Karahundj or Zorats Qarer (also known as “Armenian Stonehenge”) is 3, 500 years older than England’s Stonehenge and 3, 000 years older than the Egyptian pyramids. Having a unique structure in its kind, it has not fully studied yet.
Zorats Qarer is in the spotlight of the tourists conditioned by its high historic-cultural value and easy-to-reach geographical position. It is located near the Yerevan-Iran and Yerevan-Mountainous Kharabagh highway, in the Sisian’s part, 300-400 meters far from the highway and distinguished by the nearby fascinating nature as well.
The monument is a complex of hundreds of vertically fixed stones covering more than three hectares area. The all stones of the monument are of basalt and on some of them there are hauls. The main disputes in scientific circles about this structure are framed within two viewpoints. Read more
The Colossus of Rhodes was a statue of the Greek god Helios, erected in the city of Rhodes on the Greek island of Rhodes by Chares of Lindos between 292 and 280 BC. It is considered one of the Seven Wonders of the Ancient World. Before its destruction, the Colossus of Rhodes stood over 30 meters (107 ft) high, making it one of the tallest statues of the ancient world.
Chichen Itza (from Yucatec Maya) is a large pre-Columbian archaeological site built by the Maya civilization located in the northern center of the Yucatán Peninsula, in the Yucatán state, present-day Mexico.
Chichen Itza was a major regional focal point in the northern Maya lowlands from the Late Classic through the Terminal Classic and into the early portion of the Early Postclassic period. The site exhibits a multitude of architectural styles, from what is called “Mexicanized” and reminiscent of styles seen in central Mexico to the Puuc style found among the Puuc Maya of the northern lowlands. The presence of central Mexican styles was once thought to have been representative of direct migration or even conquest from central Mexico, but most contemporary interpretations view the presence of these non-Maya styles more as the result of cultural diffusion. Read more
The Temple of Artemis (Greek: Ἀρτεμίσιον Artemision), also known less precisely as Temple of Diana, was a Greek temple dedicated to Artemis completed— in its most famous phase— around 550 BCE at Ephesus (in present-day Turkey). Only foundations and sculptural fragments of the temple remain, the monument being one of the Seven Wonders of the Ancient World. There were previous temples on its site, where evidence of a sanctuary dates as early as the Bronze Age.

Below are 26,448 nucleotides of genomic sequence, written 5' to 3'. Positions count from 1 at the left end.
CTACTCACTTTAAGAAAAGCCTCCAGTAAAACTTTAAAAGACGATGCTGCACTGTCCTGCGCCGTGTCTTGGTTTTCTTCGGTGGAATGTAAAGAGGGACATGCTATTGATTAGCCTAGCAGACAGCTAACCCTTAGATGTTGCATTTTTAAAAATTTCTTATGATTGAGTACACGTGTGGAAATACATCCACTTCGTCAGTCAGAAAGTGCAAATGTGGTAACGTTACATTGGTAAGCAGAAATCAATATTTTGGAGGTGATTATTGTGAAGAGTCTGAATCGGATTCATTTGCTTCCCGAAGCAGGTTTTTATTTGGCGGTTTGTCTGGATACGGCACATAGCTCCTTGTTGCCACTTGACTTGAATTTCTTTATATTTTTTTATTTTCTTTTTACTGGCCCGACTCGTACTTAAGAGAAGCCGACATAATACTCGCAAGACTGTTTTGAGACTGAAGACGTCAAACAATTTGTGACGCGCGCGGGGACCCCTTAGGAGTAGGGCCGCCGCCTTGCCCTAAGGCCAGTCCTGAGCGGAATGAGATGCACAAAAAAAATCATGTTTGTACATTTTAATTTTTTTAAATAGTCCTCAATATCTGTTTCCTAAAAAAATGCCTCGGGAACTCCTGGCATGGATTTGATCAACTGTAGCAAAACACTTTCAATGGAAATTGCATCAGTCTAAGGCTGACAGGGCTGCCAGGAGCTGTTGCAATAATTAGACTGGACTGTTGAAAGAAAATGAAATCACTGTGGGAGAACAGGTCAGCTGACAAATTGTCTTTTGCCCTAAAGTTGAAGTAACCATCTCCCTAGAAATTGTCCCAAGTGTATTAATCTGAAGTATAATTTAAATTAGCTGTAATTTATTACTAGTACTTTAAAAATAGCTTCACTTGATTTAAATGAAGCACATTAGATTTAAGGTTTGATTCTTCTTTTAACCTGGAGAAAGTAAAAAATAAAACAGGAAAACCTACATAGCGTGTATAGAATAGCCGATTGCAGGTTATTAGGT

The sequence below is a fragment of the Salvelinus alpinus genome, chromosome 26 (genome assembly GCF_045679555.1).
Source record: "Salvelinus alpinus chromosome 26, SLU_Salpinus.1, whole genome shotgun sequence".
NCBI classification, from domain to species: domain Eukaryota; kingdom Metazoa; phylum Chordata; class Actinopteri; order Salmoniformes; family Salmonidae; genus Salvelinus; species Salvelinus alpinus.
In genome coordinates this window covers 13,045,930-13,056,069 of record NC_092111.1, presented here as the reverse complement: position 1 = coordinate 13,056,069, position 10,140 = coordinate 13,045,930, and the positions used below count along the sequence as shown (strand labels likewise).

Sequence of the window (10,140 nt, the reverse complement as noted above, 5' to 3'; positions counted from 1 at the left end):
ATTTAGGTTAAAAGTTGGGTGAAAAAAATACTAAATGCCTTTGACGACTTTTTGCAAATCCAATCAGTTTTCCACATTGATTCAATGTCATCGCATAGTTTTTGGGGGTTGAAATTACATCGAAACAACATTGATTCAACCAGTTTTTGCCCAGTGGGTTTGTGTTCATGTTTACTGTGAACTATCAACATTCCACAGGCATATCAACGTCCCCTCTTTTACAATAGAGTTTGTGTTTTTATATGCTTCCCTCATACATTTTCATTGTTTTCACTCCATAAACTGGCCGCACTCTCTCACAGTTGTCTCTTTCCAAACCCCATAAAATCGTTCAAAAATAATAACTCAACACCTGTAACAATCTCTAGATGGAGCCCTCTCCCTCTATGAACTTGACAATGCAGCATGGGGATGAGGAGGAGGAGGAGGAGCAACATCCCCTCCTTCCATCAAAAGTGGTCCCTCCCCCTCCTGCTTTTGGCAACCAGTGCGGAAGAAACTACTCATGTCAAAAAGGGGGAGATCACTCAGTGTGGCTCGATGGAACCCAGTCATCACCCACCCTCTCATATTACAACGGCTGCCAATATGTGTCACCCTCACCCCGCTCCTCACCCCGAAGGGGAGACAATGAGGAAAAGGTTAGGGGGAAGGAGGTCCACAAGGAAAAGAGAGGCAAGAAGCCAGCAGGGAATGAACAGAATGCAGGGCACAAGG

The new temple antedated the Ionic immigration by many years. Callimachus, in his Hymn to Artemis, attributed the origin of the temenos at Ephesus to the Amazons, whose worship he imagines already centered upon an image (bretas). In the seventh century the old temple was destroyed by a flood. Around 550 BCE, they started to build the “new” temple, known as one of the wonders of the ancient world. It was a 120-year project, initially designed and constructed by the Cretan architect Chersiphron and his son Metagenes, at the expense of Croesus of Lydia. Read more
The Great Pyramid of Giza (also called the Khufu’s Pyramid, Pyramid of Khufu, and Pyramid of Cheops) is the oldest and largest of the three pyramids in the Giza Necropolis bordering what is now Cairo, Egypt, and is the only one of the Seven Wonders of the Ancient World that survives substantially intact. It is believed the pyramid was built as a tomb for Fourth dynasty Egyptian King Khufu (Cheops in Greek) and constructed over a 20 year period concluding around 2560 BC. The Great Pyramid was the tallest man-made structure in the world for over 3,800 years. Read more
The Statue of Zeus at Olympia was one of the Seven Wonders of the Ancient World. It was made by the Greek sculptor of the Classical period, Phidias, circa 432 BCE on the site where it was erected in the temple of Zeus, Olympia, Greece.
The seated statue, some 12 meters (39 feet) tall, occupied the whole width of the aisle of the temple built to house it. “It seems that if Zeus were to stand up,” the geographer Strabo noted early in the first century BCE, “he would unroof the temple.” Zeus was a chryselephantine sculpture, made of ivory and gold-plated bronze. No copy, in marble or bronze, has survived, though there are recognizable but approximate versions on coins of nearby Elis and Roman coins and engraved gems. A very detailed description of the sculpture and its throne was recorded by the traveller Pausanias, in the second century CE. The sculpture, was wreathed with shoots of olive and seated on a magnificent throne of cedarwood, inlaid with ivory, gold, ebony, and precious stones. In Zeus’ right hand there was a small statue of crowned Nike, goddess of victory, also chryselephantine, and in his left hand, a sceptre inlaid with gold, on which an eagle perched. Plutarch, in his Life of the Roman general Aemilius Paulus, records that the victor over Macedon, when he beheld the statue, “was moved to his soul, as if he had seen the god in person,” while the Greek orator Dio Chrysostom declared that a single glimpse of the statue would make a man forget all his earthly troubles. Read more